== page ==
Pile drivers are a great example. Hydraulic or vibration insertion techniques are effective and less noisy alternatives to using pile drivers. Alternatively, you can avoid using a pile driver by auguring or drilling holes for cast-in-place piles. Though drilling is still noisy, this option can produce noise levels that are lower than the traditional pile driver method.

Do your research and consider whether one of these alternate construction methods could work to reduce noise on your construction project.

Equipment Controls

One of the easiest and most effective noise mitigation methods involves controlling noise at the source – your construction equipment.

You can start simply by using less noisy equipment. Let’s consider compressors as an example.  Most compressors are powered by gasoline or diesel engines. While some gas-powered compressors have baffles specially designed to reduce noise levels, electric compressors are an even quieter alternative.

Prioritize the use of equipment enhanced with sound dampening products to further reduce noise. For instance, muffler or silencer systems help reduce noise emission from internal combustion engines in common equipment like vehicles, chainsaws, generators, and pressure washers. Installing physical shields or sound aprons on stationary equipment is another effective way to control noise.

Dampeners can also be used to minimize noise caused by vibration. For example, lining metal chutes and bins with damping material can help reduce the sound of debris being disposed.

Finally, backup alarms on large vehicles are a common annoyance for neighbours of construction sites. On a recent transit project in Toronto, broadband backup alarms were used to help mitigate this problem. Unlike traditional “tonal” backup alarms, broadband alarms can only be heard within the immediate hazard area. According to project stakeholders, the broadband backup alarms were found to be less annoying than the beeping of a traditional alarm.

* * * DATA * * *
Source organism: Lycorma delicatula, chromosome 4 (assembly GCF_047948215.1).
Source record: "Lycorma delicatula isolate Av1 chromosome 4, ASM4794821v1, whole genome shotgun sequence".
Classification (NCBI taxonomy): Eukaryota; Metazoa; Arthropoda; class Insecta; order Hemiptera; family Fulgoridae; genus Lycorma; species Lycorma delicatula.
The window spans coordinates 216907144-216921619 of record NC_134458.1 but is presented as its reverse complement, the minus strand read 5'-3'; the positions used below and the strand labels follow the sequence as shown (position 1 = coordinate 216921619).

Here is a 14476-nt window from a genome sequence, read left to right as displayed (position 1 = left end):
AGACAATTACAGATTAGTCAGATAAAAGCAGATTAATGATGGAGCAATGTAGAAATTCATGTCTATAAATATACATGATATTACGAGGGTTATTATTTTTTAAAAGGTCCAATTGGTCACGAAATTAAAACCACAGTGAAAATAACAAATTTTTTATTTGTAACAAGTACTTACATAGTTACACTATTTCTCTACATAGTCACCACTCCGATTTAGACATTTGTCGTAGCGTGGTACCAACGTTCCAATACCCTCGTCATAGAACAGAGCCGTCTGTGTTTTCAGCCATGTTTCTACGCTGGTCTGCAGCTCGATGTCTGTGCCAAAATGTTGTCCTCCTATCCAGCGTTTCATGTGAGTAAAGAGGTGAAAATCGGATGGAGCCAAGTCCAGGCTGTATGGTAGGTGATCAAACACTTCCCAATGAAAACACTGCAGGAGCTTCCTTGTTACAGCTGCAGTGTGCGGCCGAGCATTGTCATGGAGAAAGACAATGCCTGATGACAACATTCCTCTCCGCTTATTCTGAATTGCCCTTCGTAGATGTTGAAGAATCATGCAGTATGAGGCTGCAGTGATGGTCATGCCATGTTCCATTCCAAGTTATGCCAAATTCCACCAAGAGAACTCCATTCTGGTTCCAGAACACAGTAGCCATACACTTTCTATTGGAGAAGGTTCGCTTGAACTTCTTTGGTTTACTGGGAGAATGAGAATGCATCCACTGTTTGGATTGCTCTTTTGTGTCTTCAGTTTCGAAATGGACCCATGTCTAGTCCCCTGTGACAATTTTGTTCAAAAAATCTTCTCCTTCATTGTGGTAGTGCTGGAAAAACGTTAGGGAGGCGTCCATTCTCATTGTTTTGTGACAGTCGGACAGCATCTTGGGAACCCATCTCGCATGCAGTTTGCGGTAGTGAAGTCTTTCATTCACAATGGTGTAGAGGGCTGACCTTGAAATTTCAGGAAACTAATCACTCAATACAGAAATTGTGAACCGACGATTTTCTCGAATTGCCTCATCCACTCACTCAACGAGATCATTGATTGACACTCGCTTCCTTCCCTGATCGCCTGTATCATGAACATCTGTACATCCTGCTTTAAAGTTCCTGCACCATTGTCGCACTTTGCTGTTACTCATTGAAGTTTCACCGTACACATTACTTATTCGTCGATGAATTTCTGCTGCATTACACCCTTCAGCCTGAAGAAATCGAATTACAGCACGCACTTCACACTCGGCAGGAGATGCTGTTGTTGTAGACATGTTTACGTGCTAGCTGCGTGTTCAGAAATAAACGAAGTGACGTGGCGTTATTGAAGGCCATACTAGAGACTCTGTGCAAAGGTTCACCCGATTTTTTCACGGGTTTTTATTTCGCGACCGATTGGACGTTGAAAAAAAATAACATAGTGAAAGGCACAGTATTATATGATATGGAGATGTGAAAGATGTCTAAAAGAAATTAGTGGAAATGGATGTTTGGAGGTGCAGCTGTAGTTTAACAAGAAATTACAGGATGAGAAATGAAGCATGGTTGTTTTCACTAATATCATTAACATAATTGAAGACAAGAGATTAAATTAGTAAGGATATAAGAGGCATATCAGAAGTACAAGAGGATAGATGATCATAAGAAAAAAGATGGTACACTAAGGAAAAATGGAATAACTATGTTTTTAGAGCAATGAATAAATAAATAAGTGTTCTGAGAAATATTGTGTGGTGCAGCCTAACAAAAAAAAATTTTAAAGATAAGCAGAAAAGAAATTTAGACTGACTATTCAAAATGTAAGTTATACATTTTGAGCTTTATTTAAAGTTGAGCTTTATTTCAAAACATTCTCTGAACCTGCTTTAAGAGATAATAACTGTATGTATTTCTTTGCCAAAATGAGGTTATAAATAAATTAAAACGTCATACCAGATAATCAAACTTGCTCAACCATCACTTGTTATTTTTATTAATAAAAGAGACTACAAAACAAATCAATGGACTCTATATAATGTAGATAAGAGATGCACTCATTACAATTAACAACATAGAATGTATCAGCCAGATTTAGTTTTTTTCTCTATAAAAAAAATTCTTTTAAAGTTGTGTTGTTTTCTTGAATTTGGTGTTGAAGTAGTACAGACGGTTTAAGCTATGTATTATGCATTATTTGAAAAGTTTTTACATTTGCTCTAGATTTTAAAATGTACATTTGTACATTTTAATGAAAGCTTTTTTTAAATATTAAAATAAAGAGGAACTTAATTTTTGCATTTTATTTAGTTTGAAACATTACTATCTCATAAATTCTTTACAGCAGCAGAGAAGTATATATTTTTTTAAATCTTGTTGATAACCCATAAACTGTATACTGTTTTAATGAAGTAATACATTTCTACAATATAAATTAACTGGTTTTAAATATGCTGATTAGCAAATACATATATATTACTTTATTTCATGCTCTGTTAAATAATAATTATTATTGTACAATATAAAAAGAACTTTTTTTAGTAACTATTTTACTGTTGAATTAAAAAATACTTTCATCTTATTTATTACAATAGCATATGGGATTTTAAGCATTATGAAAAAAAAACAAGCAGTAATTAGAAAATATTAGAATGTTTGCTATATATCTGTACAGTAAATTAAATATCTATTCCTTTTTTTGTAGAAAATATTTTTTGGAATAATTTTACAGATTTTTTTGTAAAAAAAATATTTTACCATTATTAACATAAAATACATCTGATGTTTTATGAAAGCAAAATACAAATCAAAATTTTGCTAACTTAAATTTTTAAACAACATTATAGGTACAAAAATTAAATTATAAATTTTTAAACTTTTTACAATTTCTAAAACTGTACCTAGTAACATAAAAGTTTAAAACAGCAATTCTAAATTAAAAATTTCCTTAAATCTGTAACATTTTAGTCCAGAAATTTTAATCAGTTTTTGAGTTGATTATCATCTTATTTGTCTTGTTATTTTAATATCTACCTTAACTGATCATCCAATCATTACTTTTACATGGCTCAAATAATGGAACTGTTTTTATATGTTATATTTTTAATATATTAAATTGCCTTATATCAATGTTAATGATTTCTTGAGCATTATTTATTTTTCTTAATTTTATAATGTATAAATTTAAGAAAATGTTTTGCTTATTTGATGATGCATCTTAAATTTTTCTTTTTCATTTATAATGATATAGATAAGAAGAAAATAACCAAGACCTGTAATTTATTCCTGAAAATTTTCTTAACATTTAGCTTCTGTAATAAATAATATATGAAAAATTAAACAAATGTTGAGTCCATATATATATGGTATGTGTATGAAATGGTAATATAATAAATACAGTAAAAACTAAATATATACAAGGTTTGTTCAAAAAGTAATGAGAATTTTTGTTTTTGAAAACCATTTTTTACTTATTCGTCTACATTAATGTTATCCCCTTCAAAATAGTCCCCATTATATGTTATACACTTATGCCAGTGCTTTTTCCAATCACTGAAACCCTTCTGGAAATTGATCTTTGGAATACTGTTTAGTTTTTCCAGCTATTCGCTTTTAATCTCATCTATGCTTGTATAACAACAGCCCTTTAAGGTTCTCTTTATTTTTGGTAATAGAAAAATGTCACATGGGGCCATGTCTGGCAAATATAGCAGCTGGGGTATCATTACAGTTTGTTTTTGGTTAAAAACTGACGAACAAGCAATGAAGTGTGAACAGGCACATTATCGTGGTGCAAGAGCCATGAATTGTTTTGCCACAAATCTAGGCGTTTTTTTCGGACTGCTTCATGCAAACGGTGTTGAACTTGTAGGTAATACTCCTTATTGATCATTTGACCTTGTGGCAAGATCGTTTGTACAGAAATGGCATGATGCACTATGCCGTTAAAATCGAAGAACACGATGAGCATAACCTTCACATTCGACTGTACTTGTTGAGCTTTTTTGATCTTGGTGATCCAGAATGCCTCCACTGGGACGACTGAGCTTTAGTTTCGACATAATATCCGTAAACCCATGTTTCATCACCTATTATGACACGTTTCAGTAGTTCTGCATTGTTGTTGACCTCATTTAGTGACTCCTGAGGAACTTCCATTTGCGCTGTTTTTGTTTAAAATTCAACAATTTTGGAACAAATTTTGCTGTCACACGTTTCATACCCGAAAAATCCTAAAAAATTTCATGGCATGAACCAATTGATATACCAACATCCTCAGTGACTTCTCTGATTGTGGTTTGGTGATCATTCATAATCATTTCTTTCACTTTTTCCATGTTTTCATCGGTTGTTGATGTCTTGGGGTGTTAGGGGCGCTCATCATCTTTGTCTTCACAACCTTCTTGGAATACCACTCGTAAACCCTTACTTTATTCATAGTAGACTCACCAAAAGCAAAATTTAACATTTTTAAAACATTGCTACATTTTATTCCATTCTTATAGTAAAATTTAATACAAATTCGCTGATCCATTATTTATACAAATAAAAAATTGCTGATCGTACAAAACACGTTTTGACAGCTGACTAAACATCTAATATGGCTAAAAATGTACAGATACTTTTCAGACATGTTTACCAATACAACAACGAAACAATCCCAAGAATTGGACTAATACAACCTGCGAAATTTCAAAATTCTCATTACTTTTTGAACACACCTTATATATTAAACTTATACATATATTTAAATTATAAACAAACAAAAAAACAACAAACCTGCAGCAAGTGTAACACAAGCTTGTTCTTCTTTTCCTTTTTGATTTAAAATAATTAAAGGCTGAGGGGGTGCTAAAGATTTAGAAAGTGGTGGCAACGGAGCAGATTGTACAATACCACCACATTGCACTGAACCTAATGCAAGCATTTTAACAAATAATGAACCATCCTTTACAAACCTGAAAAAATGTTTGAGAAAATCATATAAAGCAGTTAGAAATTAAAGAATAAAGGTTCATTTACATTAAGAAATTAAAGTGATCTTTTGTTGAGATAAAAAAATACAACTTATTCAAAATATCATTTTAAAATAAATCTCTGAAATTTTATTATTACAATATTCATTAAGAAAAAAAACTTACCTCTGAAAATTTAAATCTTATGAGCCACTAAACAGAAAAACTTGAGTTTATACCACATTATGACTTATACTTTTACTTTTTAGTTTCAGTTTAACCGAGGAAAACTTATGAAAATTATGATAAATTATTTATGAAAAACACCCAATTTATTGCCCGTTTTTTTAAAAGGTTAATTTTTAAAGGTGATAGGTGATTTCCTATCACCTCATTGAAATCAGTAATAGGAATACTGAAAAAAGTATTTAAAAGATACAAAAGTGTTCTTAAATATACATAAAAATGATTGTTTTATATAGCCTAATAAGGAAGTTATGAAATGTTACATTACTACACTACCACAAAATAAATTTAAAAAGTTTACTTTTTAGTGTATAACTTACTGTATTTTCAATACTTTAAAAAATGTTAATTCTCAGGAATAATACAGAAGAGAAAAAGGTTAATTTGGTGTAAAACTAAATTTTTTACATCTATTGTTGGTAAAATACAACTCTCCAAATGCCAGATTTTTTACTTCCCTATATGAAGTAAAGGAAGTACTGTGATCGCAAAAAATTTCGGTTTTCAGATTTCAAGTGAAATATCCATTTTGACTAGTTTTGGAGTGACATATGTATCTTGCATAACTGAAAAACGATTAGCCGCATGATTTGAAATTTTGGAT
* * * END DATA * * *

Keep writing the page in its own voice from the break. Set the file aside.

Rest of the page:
One final tip: turn off equipment when it is not in use!

Monitoring, Communication and Enforcement

Assign responsibility for noise mitigation to someone on site. This individual should be accountable for monitoring sound levels and ensuring noise mitigation protocols are respected. Give them the authority to stop or reduce the noise of an activity, if necessary.

Hopefully you’ve established a good rapport with the local community through your communications in the pre-construction phase. Maintain this level of communication by ensuring someone is available to professionally respond to public complaints at the site. This could be handled by the person responsible for monitoring and enforcement, or by your site manager(s).

Consider periodically checking noise levels at nearby residences or other sensitive receptors to identify and address any concerns. Post hours of operation and regular updates on a communications board at the front of the site to keep neighbours informed. Consider also posting contact details to provide a channel for any noise-related concerns or complaints.

Finally, when it comes to noise attenuation on your construction site, the internal communications strategy is just as important as your external outreach efforts. This includes training for employees, contractors and sub-contractors on municipal noise bylaws and the conditions of your noise exemption permit, if you have one. Use frequent communication and enforcement to ensure the conditions and expectations of your noise mitigation plan are met.

Author: Joanna Bieda

Joanna Bieda is the Director of Marketing and Communications at Modu-Loc Fence Rentals, and has been with the company since 2014. She loves writing and is a self-professed data nerd. She thoroughly enjoys teaching customers about all things fence via Modu-Loc's blog.